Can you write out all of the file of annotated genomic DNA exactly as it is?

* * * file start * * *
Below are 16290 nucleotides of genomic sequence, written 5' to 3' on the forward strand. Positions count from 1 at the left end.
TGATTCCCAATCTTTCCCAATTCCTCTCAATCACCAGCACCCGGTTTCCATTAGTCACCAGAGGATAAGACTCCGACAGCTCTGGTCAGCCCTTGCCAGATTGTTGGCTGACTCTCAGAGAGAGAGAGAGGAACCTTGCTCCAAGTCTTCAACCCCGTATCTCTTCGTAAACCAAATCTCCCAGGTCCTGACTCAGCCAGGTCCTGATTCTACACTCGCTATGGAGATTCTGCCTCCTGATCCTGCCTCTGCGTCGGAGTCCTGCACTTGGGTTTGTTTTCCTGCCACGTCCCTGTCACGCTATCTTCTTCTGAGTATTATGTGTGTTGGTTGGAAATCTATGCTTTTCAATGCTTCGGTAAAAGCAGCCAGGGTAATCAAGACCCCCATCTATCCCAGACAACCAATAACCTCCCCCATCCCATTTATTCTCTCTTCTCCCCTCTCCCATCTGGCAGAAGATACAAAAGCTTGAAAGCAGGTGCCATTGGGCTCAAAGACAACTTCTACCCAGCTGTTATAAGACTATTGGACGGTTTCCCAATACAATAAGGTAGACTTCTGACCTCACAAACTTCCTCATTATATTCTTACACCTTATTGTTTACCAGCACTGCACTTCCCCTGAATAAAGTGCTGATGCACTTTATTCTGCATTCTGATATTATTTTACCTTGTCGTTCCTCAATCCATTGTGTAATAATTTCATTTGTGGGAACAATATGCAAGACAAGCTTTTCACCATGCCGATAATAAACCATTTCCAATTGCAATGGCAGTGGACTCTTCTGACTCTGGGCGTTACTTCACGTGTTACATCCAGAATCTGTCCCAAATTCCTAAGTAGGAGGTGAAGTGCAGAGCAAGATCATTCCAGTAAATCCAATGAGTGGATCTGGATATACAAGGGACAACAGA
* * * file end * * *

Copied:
Below are 16290 nucleotides of genomic sequence, written 5' to 3' on the forward strand. Positions count from 1 at the left end.
TGATTCCCAATCTTTCCCAATTCCTCTCAATCACCAGCACCCGGTTTCCATTAGTCACCAGAGGATAAGACTCCGACAGCTCTGGTCAGCCCTTGCCAGATTGTTGGCTGACTCTCAGAGAGAGAGAGAGGAACCTTGCTCCAAGTCTTCAACCCCGTATCTCTTCGTAAACCAAATCTCCCAGGTCCTGACTCAGCCAGGTCCTGATTCTACACTCGCTATGGAGATTCTGCCTCCTGATCCTGCCTCTGCGTCGGAGTCCTGCACTTGGGTTTGTTTTCCTGCCACGTCCCTGTCACGCTATCTTCTTCTGAGTATTATGTGTGTTGGTTGGAAATCTATGCTTTTCAATGCTTCGGTAAAAGCAGCCAGGGTAATCAAGACCCCCATCTATCCCAGACAACCAATAACCTCCCCCATCCCATTTATTCTCTCTTCTCCCCTCTCCCATCTGGCAGAAGATACAAAAGCTTGAAAGCAGGTGCCATTGGGCTCAAAGACAACTTCTACCCAGCTGTTATAAGACTATTGGACGGTTTCCCAATACAATAAGGTAGACTTCTGACCTCACAAACTTCCTCATTATATTCTTACACCTTATTGTTTACCAGCACTGCACTTCCCCTGAATAAAGTGCTGATGCACTTTATTCTGCATTCTGATATTATTTTACCTTGTCGTTCCTCAATCCATTGTGTAATAATTTCATTTGTGGGAACAATATGCAAGACAAGCTTTTCACCATGCCGATAATAAACCATTTCCAATTGCAATGGCAGTGGACTCTTCTGACTCTGGGCGTTACTTCACGTGTTACATCCAGAATCTGTCCCAAATTCCTAAGTAGGAGGTGAAGTGCAGAGCAAGATCATTCCAGTAAATCCAATGAGTGGATCTGGATATACAAGGGACAACAGA